PORT ANGELES — The Port of Port Angeles has been given clearance to repave the main runway at William R. Fairchild International Airport, port commissioners heard last week.
A new study found that runway 08/26 meets Federal Aviation Administration standards and its approach path is free of obstructions, Airport Manager Dan Gase told commissioners Tuesday.
A geotechnical assessment by consultant Century West Engineering found that the existing runway is eligible for a “mill and overlay” rehabilitation rather than a far more costly reconstruction, Gase said.
The port will use federal funding to remove the top layer of asphalt and apply new asphalt to the 6,347-foot-long, 150-foot wide runway in 2022 or 2023.
“We’re looking at maintaining exactly what we have today,” said John Nutter, port director of property, marinas and airports.
Officials fought to keep the full length of the runway in the port’s airport master plan. Commissioners updated the plan with an FAA-approved layout in October.
The FAA agreed to fund a $5.5 million rehabilitation of 5,000 feet of the runway in 2022, Nutter said.
The port is seeking an additional $5 million from the Federal Emergency Management Agency, or FEMA, for a mill and overlay on the remainder of the runway and an extra layer of asphalt for the entire runway, which includes a displaced threshold for takeoff and roll out.
“We anticipate being able to accommodate C-130s and C-17s,” Nutter said.
Port officials have said the airport in west Port Angeles will be an emergency response hub after a major disaster such as the predicted magnitude-9.0 earthquake on the Cascadia subduction zone.
FAA officials had said they would fund only 3,850 feet of the runway if it required full reconstruction, Gase said.
Nutter said the runway rehabilitation may be delayed from 2022 to 2023 because the FEMA grant created “consternation” at the FAA.
“We have introduced the concept of having a potential FEMA grant that would be another $5 million to finish out the length and do additional weight-bearing capacity,” Nutter told the port commission.
“The FAA has kind of put a timeout on all this. They said ‘Well, we don’t want to engineer and design this project until we know exactly what it’s going to be.’”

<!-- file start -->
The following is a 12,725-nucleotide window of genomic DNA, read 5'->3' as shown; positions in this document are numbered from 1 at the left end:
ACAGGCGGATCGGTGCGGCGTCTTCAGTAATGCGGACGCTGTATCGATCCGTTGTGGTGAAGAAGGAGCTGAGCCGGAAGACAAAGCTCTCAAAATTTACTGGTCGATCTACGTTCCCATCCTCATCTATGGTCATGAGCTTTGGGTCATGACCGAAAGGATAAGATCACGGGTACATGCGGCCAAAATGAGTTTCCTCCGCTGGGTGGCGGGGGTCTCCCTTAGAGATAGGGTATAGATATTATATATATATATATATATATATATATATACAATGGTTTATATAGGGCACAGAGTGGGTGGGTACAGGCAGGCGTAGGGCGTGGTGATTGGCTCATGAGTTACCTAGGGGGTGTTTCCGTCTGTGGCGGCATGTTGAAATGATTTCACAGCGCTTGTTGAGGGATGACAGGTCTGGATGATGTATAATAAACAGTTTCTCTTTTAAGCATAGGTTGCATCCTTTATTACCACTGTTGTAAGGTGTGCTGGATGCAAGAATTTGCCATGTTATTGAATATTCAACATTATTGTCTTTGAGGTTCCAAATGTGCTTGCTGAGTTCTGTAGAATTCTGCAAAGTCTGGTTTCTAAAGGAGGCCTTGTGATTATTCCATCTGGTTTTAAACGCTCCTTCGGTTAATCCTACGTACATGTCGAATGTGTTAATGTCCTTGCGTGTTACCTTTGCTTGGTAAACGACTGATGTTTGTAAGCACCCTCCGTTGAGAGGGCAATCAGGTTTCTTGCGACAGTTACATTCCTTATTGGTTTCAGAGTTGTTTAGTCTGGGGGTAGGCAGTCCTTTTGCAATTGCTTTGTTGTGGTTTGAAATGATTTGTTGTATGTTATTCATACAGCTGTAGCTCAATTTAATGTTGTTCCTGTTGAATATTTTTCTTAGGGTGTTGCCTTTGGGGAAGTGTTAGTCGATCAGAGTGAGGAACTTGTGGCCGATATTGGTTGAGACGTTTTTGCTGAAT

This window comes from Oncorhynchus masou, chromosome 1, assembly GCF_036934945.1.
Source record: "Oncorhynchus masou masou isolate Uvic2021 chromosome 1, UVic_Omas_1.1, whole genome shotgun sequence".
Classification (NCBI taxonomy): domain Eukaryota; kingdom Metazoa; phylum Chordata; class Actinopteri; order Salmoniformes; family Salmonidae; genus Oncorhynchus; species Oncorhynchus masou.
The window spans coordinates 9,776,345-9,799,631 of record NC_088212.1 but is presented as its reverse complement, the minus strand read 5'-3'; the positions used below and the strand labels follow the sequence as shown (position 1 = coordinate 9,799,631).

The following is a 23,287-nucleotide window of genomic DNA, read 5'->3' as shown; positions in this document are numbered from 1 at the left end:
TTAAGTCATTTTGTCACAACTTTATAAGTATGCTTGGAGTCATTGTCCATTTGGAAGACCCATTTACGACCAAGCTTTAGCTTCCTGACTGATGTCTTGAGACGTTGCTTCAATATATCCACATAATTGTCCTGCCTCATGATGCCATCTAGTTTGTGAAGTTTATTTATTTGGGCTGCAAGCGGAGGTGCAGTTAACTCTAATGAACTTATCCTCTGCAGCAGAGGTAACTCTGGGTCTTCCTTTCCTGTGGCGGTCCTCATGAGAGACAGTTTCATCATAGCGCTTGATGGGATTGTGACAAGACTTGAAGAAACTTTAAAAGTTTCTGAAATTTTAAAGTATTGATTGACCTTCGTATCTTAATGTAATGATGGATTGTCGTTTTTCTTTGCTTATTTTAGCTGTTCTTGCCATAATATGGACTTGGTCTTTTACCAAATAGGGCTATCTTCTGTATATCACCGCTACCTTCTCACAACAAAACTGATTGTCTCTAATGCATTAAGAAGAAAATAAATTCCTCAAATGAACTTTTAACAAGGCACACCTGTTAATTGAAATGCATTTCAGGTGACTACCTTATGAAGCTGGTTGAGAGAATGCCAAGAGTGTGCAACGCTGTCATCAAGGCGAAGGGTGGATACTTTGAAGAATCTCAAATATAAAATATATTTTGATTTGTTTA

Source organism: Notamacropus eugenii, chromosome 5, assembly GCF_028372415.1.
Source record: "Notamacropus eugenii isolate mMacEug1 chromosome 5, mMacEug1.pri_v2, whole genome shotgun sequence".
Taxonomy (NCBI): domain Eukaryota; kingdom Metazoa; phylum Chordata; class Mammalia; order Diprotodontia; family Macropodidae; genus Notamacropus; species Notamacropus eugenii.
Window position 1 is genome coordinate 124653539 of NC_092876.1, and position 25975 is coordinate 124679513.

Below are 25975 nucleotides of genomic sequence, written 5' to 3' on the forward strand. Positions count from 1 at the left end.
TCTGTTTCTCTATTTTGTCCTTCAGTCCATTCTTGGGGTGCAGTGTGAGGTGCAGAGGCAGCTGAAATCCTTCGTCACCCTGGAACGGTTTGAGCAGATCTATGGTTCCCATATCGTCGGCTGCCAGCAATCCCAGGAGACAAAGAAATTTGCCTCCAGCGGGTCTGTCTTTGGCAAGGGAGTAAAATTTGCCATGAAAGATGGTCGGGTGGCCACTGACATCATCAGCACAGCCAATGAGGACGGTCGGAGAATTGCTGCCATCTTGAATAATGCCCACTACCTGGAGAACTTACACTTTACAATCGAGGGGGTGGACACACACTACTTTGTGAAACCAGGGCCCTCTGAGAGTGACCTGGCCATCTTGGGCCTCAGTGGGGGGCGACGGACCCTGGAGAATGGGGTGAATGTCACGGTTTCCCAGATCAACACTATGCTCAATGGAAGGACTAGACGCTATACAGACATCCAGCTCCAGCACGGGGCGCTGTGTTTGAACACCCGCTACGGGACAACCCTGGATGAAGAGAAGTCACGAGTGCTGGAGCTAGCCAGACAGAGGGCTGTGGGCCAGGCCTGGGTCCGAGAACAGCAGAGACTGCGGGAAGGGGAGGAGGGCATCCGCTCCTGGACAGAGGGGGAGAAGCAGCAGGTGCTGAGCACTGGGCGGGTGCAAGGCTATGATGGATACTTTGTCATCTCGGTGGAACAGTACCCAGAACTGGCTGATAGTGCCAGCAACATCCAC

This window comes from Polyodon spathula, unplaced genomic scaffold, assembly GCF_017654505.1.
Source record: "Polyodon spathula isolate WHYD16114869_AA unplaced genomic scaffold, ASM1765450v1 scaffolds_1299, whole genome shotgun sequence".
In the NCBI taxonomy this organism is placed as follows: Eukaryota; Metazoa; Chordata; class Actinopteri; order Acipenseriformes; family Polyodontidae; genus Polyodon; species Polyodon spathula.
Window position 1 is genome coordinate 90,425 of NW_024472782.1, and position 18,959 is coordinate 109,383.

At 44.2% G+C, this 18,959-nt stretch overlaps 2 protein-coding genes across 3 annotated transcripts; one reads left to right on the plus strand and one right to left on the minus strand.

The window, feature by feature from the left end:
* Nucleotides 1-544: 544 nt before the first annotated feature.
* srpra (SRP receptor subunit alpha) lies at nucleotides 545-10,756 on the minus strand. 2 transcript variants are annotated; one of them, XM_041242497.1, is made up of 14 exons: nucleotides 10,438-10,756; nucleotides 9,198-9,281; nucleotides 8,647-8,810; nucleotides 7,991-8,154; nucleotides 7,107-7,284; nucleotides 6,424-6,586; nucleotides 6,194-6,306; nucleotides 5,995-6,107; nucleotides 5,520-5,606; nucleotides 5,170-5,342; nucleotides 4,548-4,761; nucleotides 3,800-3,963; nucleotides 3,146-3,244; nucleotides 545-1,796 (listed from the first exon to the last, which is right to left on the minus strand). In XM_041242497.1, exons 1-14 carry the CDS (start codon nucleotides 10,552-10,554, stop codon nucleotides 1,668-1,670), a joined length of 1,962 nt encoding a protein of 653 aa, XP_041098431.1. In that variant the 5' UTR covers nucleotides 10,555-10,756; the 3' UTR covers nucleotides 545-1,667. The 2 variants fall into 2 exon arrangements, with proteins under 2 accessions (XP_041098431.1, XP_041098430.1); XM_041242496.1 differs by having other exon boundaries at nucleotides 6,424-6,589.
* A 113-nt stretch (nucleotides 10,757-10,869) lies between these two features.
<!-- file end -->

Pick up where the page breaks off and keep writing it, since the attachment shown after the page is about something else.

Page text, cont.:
The port was one of seven finalists out 99 that applied for the FEMA grant statewide, Nutter said. Grants will be awarded at the national level in June.
“The good news is from a state perspective, we have tremendous support,” Nutter said.
“The Washington State Aviation Division of DOT [Department of Transportation] sees us as one of the most important airports in the state.”
William R. Fairchild International Airport ranks No. 2 behind Paine Field in Everett for importance in the state, Nutter said.
“They look at bang for the buck,” Nutter said.
“We could potentially support all of the Olympic Peninsula clear down to Grays Harbor, because if we have a Cascadia [earthquake], the liquefaction and the tsunami is going to wipe out everything in the Grays Harbor area. It’s just gone. So we will potentially have a lot of area we are supporting.”
Nutter said the port considered separating the FAA and FEMA projects but opted to upgrade the runway in one project.
“There are huge economies of scale for doing a single design and a single construction project, whether it’s the cost of mobilization or it’s having to close the runway for more than multiple weeks,” Nutter said.
Nutter said the uncertainties at the federal level may push runway construction from 2022 to 2023.
“This isn’t bad news,” Nutter said.
“It’s worth another year to make sure we get everything we’re asking for.”
Meanwhile, Gase said tree tops at Lincoln Park east of the main runway are about 5 feet below the glide slope for runway 26.
The port has been working with the city of Port Angeles, which owns Lincoln Park, to remove trees in Lincoln Park before they pose a danger to aviators.
Forester Joe Murray analyzed the tops of trees that fell in Lincoln Park during a windstorm last December and determined that they were growing about 12 to 14 inches per year, Nutter said.
“They’re a little bit older, and so they grow a little bit slower,” Nutter said.
Port Commissioner Steve Burke said the slow growth rate will enable the port to “develop a more holistic approach” with the city.
“More to come on that,” Nutter said, “but the really good news was we have a clear approach as of today.”
Reporter Rob Ollikainen can be reached at 360-452-2345, ext. 56450, or at email@example.com.